–And looking back probably a clue into my love of accounting. To this day we still joke about one item he bought, which was new technology for 2003. It never made it home since within a few days of purchase it “fried” in the intense Iraq summer heat! So much for being “necessary.”



It truly was a struggle trying to manage finances from 2 separate continents. You can’t predict the crazy things that will happen!

Thank you so much for allowing me to post your story, Cloe!

Click here for the next chapter in this series.




Real Army Wives Series Meet Sarah

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Real Army Wives: Sarah, Short and Cute

Real Army Wives Series Meet Sarah

left to right: Elsie, Kayla, Sarah, Me, & Cloe. Kayla’s sister was behind us.

***This post is part of the series The Real Army Wives. For last week’s post about The Coffee Group, click here.***

Okay, you may or may not get my title reference there to the children’s book, Sarah Plain and Tall, which you should totally read to your children. It’s such a great book.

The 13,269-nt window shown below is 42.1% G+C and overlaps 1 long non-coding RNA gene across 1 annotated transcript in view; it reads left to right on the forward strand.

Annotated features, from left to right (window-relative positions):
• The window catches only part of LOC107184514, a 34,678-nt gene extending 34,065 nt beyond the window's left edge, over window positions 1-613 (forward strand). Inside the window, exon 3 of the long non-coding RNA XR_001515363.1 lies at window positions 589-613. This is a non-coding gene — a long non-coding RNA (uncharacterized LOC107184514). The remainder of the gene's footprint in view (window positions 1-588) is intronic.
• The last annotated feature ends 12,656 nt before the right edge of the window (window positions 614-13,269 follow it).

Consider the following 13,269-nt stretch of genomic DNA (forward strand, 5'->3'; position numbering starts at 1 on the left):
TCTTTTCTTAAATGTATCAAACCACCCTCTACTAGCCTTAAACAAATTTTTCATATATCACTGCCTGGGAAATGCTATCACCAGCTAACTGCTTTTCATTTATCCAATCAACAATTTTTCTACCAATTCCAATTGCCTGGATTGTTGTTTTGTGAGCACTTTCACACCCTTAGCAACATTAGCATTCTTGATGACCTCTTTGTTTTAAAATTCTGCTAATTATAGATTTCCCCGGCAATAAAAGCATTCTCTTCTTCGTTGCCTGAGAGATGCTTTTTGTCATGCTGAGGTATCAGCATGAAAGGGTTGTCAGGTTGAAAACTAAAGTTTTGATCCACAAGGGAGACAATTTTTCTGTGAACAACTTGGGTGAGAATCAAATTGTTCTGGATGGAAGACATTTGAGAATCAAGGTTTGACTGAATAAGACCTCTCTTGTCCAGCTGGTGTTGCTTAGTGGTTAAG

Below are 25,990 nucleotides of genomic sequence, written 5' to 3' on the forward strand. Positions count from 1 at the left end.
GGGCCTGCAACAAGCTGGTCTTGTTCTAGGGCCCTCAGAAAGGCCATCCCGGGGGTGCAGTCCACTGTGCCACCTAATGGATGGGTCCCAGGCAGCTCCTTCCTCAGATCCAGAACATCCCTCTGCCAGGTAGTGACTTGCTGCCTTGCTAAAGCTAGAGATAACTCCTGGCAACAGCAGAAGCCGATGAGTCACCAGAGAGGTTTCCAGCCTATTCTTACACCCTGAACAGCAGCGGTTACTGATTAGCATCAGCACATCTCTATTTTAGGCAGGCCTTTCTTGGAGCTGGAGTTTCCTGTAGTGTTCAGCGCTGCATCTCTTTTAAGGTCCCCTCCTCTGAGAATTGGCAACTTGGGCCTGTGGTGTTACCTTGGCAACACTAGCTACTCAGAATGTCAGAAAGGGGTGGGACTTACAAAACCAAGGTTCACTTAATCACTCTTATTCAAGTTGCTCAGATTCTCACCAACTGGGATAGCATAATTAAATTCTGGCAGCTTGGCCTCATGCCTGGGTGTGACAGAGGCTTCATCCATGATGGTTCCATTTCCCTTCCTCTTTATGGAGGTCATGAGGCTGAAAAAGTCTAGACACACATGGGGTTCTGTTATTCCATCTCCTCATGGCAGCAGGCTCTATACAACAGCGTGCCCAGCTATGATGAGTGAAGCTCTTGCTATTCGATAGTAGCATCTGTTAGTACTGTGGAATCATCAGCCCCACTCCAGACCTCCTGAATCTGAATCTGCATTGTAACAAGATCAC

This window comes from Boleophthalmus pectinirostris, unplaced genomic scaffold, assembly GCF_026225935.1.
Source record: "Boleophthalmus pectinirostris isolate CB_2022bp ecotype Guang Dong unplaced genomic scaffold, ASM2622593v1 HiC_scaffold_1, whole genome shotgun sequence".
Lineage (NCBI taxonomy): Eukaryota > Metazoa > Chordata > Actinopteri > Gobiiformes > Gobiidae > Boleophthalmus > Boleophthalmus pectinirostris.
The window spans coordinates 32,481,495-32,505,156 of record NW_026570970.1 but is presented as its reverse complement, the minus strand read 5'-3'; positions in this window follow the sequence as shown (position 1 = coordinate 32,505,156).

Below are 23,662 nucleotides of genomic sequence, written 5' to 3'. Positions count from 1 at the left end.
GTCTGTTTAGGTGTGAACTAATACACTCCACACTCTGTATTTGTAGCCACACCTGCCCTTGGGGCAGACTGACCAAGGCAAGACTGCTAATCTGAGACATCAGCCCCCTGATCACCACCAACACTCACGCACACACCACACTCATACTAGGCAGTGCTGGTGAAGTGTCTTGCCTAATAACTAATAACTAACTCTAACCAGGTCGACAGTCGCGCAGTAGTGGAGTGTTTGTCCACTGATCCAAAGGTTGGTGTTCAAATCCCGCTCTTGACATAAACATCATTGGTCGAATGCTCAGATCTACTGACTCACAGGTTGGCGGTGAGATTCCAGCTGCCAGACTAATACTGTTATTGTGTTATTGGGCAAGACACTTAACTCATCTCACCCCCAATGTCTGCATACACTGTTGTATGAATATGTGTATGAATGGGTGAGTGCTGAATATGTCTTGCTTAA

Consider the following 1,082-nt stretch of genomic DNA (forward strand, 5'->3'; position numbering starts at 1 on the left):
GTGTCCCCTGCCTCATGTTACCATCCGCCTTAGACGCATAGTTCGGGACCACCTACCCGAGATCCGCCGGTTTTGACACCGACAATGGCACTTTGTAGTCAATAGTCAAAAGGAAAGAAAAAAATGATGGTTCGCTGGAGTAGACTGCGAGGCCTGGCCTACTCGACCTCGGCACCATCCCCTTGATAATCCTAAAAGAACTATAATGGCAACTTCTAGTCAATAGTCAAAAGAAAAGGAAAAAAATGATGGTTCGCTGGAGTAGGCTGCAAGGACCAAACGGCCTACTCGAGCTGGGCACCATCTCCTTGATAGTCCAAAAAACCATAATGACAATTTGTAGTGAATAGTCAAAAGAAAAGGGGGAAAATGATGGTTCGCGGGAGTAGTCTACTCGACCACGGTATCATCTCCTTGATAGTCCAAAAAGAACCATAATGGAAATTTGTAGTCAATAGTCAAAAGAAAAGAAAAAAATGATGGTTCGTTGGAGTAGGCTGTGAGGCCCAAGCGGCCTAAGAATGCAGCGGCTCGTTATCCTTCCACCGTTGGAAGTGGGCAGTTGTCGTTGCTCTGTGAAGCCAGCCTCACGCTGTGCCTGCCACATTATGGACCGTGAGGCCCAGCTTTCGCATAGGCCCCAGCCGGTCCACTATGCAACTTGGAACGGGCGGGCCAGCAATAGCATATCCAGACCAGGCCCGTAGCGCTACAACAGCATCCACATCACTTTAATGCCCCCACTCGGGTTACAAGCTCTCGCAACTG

I still vividly recall the day I met Sarah.

(I even have some adorable photos of Sarah…..but I left town for Hurricane Irma and didn’t pack my photo albums, so you will have to wait for those…….)

It was one of those oddly eventful days. Before Alan’s unit ever left, they hosted a Unit Sports Day, which was a fun way to break up the monotony of all the waiting for deployment.

It was February, so I wore these blue, bootcut, work-out pants I had with a white Alabama t-shirt tucked into it. My, how fashion has changed. I promise it was not weird in early 2003 to tuck in your t-shirt. It’s funny that I can often remember what I was wearing but never what anyone else was wearing…

Fort Hood had a policy of pulling people over for “random” car inspections, even if you did have your car dashboard military ID sticker in place as well as your personal military ID card. Sometimes it seemed like the inspections weren’t all that random.

That day the NCOIC, which means non-commissioned officer in charge, decided to pull me over for a random inspection. Of course, I was running late and nervous about even finding the sports day location, so I was annoyed by this. However, I complied like a good little citizen. For some reason I even had to get out of the car, though I have no idea why.

Once they were all finished inspecting my Grand Am and my paperwork, this staff sergeant handed me back my ID and said, “All done. You got a nice ass!”

Say wha??????  Well, that did rattle me a bit, but I spoke not a word, got back into my Grand Am, and drove on in a billion circles until I finally found the sports day location. I probably had to call Alan on the way there lost, knowing my typical pattern in the pre-GPS days. Oh, who am I kidding? That’s still my pattern!